A decade after governments worldwide pledged to achieve a "drug-free world", there is little evidence that the supply or demand of illicit drugs has been reduced. Instead, aggressive drug control policies have led to increased incarceration for minor offenses, human rights violations, and disease. This book examines the descent of the global war on drugs into a war on people who use drugs. From Puerto Rico to Phnom Penh, Manipur to Moscow, the scars of this war are carried on the bodies and minds of drug users, their families, and the health and service providers who work with them. Click here for more information.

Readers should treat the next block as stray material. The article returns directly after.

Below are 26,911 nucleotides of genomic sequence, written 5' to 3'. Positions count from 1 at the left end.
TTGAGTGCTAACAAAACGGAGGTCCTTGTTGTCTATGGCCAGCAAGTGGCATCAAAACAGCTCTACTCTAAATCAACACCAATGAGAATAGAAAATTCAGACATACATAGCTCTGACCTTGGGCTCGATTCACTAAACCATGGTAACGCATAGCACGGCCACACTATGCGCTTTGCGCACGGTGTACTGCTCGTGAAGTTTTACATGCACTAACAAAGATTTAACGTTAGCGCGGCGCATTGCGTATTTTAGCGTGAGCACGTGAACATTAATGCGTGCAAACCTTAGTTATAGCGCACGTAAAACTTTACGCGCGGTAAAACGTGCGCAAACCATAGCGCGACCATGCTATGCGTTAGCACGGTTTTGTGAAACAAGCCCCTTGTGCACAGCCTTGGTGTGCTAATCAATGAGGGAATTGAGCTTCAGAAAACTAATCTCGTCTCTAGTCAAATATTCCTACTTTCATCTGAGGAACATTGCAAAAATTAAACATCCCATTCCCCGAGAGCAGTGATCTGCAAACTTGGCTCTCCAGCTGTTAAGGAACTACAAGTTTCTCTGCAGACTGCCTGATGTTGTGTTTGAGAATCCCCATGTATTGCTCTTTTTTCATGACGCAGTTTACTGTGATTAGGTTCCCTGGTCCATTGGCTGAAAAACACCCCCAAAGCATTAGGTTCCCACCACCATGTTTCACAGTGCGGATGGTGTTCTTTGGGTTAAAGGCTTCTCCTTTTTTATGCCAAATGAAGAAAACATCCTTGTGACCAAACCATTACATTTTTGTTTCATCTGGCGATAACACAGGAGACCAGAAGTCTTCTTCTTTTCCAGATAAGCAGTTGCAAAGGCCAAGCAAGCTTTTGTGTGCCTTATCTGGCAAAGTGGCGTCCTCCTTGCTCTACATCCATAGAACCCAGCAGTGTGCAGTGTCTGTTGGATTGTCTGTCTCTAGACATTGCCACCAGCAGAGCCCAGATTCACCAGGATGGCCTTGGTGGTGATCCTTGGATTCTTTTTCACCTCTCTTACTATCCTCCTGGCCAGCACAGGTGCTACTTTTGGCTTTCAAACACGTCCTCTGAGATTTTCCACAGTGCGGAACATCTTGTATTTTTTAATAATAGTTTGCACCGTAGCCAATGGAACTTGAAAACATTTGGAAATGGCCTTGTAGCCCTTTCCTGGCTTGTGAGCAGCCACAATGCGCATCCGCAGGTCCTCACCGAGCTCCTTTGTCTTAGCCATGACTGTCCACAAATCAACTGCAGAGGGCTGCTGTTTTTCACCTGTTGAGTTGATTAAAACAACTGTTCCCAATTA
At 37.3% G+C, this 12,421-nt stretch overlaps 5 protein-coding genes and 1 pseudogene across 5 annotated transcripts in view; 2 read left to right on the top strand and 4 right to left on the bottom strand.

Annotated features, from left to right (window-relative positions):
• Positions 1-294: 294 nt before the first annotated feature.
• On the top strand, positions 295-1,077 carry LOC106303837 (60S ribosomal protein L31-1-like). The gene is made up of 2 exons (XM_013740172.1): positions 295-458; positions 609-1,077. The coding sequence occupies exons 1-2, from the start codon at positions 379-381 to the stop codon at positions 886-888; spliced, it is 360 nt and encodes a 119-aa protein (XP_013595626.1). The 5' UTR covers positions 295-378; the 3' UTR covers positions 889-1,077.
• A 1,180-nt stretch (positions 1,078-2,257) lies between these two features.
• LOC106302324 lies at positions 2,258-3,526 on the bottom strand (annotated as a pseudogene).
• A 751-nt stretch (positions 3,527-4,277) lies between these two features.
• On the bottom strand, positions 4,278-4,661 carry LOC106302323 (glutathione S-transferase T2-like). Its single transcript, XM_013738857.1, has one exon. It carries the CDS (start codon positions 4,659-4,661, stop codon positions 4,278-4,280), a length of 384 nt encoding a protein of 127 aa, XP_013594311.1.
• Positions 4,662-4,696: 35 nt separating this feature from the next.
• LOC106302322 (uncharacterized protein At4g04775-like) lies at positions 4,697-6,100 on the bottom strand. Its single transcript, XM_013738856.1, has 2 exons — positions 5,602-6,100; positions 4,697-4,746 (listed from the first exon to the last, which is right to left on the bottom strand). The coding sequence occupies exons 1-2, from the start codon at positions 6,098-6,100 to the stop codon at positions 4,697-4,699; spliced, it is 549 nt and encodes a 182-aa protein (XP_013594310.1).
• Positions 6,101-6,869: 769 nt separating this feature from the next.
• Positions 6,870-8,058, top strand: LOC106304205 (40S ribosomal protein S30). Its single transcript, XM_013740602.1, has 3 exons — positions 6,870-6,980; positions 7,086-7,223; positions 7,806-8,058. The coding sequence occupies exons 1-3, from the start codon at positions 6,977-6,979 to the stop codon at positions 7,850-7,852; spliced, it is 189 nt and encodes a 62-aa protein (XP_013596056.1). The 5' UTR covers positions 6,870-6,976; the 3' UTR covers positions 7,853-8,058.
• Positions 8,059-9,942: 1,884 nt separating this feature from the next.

- Attitudes towards drug policies in Latin America: Results from a Latin-American survey
- Heroin-assisted treatment in Switzerland: successfully regulating the supply and use of a high-risk injectable drug
- Global drug policy, human rights & public security: perspectives from Latin America
- IDPC Progress Report 2015-2016
- Community service and probation for women: Lessons and recommendations based on a study in Kenya
- Ten reasons why legal services must be central to a rights-based response to HIV
- 'What works' in drug education and prevention?
- From shadows to light: Advocacy for children of HIV-affected key populations
- ACMD report on "Diversion and illicit supply of medicines"